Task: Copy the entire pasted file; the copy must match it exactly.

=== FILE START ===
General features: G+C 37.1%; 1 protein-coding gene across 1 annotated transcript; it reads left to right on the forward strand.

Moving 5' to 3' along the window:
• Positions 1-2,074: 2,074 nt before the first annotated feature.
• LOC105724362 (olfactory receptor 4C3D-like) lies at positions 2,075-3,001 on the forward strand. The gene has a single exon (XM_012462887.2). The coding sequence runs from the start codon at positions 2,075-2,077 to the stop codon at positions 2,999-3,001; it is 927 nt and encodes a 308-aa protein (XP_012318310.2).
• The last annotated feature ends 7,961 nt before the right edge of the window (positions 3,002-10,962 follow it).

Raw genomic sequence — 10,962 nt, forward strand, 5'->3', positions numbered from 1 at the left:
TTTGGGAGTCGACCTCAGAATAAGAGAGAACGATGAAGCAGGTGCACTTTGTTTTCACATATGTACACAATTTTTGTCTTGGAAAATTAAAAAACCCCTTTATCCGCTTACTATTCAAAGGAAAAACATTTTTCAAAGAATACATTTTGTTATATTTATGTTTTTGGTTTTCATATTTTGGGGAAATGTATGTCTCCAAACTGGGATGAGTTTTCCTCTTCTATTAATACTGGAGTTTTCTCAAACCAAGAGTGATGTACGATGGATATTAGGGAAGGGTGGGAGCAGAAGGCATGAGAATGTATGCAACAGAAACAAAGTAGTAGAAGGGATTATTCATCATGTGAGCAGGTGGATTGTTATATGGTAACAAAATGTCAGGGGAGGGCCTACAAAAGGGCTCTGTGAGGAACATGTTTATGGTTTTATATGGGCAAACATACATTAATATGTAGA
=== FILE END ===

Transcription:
General features: G+C 37.1%; 1 protein-coding gene across 1 annotated transcript; it reads left to right on the forward strand.

Moving 5' to 3' along the window:
• Positions 1-2,074: 2,074 nt before the first annotated feature.
• LOC105724362 (olfactory receptor 4C3D-like) lies at positions 2,075-3,001 on the forward strand. The gene has a single exon (XM_012462887.2). The coding sequence runs from the start codon at positions 2,075-2,077 to the stop codon at positions 2,999-3,001; it is 927 nt and encodes a 308-aa protein (XP_012318310.2).
• The last annotated feature ends 7,961 nt before the right edge of the window (positions 3,002-10,962 follow it).

Raw genomic sequence — 10,962 nt, forward strand, 5'->3', positions numbered from 1 at the left:
TTTGGGAGTCGACCTCAGAATAAGAGAGAACGATGAAGCAGGTGCACTTTGTTTTCACATATGTACACAATTTTTGTCTTGGAAAATTAAAAAACCCCTTTATCCGCTTACTATTCAAAGGAAAAACATTTTTCAAAGAATACATTTTGTTATATTTATGTTTTTGGTTTTCATATTTTGGGGAAATGTATGTCTCCAAACTGGGATGAGTTTTCCTCTTCTATTAATACTGGAGTTTTCTCAAACCAAGAGTGATGTACGATGGATATTAGGGAAGGGTGGGAGCAGAAGGCATGAGAATGTATGCAACAGAAACAAAGTAGTAGAAGGGATTATTCATCATGTGAGCAGGTGGATTGTTATATGGTAACAAAATGTCAGGGGAGGGCCTACAAAAGGGCTCTGTGAGGAACATGTTTATGGTTTTATATGGGCAAACATACATTAATATGTAGA